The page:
You don’t have to travel far to learn something new. During Spring Break, my husband and I jaunted to Courtland, Kansas, to explore Jamestown Marsh and other area sites. I expected to see migratory birds, including eagles, ducks, and geese. I hoped to visit the Pawnee Indian Village Museum to study more about early residents of my region. My to-do list also included antiquing and photography. One thing I never expected to discover was a maple tapping/syrup making operation. In fact, I thought of this as a New England only activity, never considering that Kansans could produce local maple products.
Along Highway 36, it was clear the trees realized spring’s official arrival was only days away. Tiny buds turned toward the sun. Robins hopped about farm and small town yards looking for a satisfying meal. Upon arrival at our destination, we noticed additional seasonal scenery. Scores of maple trees sported not only tiny reddish bud clusters, but also blue and silver buckets adorned their trunks, adding color to the landscape.
After cruising each street to confirm what we saw, we agreed someone was tapping local maples. Upon arriving at Snow Goose Lodge, the mystery deepened. We spied a sugar shack—a small hut containing a wood-burning evaporation unit—with a wood maple leaf cutout labeled, “Republic County Maple Guys.”
Fortunately, our curiosity was soon satisfied. Jim Elliott, lodge host and one of the participants in this colorful spring ritual, was simmering maple syrup as we drove in. He informed us that you could only tap the trees under certain conditions: day temperatures must be above freezing and night temps below. He said the operation typically has a two to three week sap collection window. Our timing was perfect to experience this activity in progress.
Jim and his business partners-- two young men, tap trees, collect sap, reduce it on a wood burning contraption designed for this, and then condense it further on the stovetop to golden brown, thick syrup they bottle to sell at local farm markets. Smelling the kitchen aroma as the well-tended stockpot simmered told me I want to return as soon as summer operations open.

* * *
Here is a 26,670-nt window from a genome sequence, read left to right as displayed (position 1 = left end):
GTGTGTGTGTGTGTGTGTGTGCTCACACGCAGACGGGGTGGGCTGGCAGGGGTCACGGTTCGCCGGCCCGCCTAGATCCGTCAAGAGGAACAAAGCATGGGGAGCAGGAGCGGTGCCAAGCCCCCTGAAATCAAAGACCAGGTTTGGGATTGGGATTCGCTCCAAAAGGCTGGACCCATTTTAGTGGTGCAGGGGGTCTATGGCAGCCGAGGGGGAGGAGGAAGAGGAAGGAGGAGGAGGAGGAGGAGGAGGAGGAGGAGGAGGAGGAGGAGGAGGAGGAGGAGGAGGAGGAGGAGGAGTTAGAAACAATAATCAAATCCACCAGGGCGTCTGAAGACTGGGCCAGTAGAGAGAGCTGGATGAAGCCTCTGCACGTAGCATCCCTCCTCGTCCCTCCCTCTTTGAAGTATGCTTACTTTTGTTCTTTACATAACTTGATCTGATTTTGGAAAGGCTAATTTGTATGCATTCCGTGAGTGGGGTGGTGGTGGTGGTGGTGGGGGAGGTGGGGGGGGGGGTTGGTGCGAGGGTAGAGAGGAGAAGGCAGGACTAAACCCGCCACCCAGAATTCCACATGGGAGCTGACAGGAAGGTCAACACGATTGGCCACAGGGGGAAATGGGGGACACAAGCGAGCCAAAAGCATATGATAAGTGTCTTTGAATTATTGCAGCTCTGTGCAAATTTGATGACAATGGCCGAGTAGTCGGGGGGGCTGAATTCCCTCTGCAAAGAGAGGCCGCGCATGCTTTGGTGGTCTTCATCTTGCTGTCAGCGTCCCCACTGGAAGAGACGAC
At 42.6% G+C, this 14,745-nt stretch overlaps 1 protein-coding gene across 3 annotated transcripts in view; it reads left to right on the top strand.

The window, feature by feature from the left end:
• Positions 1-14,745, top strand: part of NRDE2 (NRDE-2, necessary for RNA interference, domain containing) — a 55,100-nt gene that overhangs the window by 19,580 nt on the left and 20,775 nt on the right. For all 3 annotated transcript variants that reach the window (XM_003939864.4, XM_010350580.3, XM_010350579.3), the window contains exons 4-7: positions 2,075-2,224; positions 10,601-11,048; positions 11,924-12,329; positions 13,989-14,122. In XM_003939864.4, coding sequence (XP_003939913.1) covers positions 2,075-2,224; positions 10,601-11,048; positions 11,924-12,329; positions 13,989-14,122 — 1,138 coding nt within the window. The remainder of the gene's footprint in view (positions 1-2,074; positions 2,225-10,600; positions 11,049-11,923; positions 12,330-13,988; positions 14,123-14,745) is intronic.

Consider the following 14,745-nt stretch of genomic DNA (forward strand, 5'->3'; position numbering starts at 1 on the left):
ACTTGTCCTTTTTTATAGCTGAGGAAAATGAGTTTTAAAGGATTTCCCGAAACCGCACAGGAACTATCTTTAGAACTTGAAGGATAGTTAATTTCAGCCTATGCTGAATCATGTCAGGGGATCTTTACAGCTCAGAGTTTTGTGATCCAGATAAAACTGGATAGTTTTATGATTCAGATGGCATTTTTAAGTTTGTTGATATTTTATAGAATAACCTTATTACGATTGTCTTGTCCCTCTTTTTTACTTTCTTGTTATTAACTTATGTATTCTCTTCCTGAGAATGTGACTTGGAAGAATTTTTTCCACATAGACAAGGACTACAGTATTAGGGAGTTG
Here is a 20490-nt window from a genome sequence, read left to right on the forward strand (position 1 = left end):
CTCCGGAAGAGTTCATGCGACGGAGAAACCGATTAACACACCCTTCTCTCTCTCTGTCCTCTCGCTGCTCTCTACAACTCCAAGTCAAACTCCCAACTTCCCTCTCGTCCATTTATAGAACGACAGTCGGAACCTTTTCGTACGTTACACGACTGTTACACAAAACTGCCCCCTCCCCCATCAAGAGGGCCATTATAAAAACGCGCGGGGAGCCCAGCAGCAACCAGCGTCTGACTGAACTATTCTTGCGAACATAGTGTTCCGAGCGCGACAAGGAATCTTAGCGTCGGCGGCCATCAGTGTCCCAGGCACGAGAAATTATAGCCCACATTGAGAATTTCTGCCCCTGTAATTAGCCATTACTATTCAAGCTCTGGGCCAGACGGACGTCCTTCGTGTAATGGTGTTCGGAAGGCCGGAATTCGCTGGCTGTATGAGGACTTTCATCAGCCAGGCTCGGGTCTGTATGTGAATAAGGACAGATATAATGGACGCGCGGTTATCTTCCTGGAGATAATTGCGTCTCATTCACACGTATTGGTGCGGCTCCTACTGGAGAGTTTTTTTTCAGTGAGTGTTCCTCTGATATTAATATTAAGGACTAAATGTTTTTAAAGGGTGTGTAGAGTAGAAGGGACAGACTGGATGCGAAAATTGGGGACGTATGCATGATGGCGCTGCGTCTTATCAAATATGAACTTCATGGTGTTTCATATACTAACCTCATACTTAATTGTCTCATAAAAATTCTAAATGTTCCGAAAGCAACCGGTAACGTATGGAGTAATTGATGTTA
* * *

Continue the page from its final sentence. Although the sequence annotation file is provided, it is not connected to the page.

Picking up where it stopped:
Wanting to know more about maple syrup production in Kansas, I researched and found an article online about these entrepreneurs and their efforts. According to the Republic County Economic Development site, this is their third year of production. Each year, with the aid of local maple tree owners, the team has increased efforts enough to garner approximately 600 gallons of sap this season, which should render around 12 gallons of syrup. The article focused on value-added agricultural products.
Even more than goods to sell, I think about the value-added human product Mr. Elliott offers his business partners. The lessons these young men learn about identifying and carefully tapping trees, collecting sap, converting raw material to consumable syrup, and about marketing have to be a wonderful education for everyone involved. Those lads will have real life math, cooking, food safety, writing, reading, creative thinking, entrepreneurial, and people skills that surpass anything textbooks provide.
Maybe this is what value added is really about. Maybe it’s seeing opportunities to go beyond expanding markets and services. Maybe it’s finding ways to connect rural youngsters to local resources and using those contact points to teach expertise to make successful business people and employees who stay in Kansas and grow our state.
What began as a restful getaway turned into a bucket full of possibilities. Seeing three Kansans turn the natural resources in their front yards into not only an agricultural venture but also a skill and character building effort offers hope that anyone utilizing such assets can create sweet deals as well.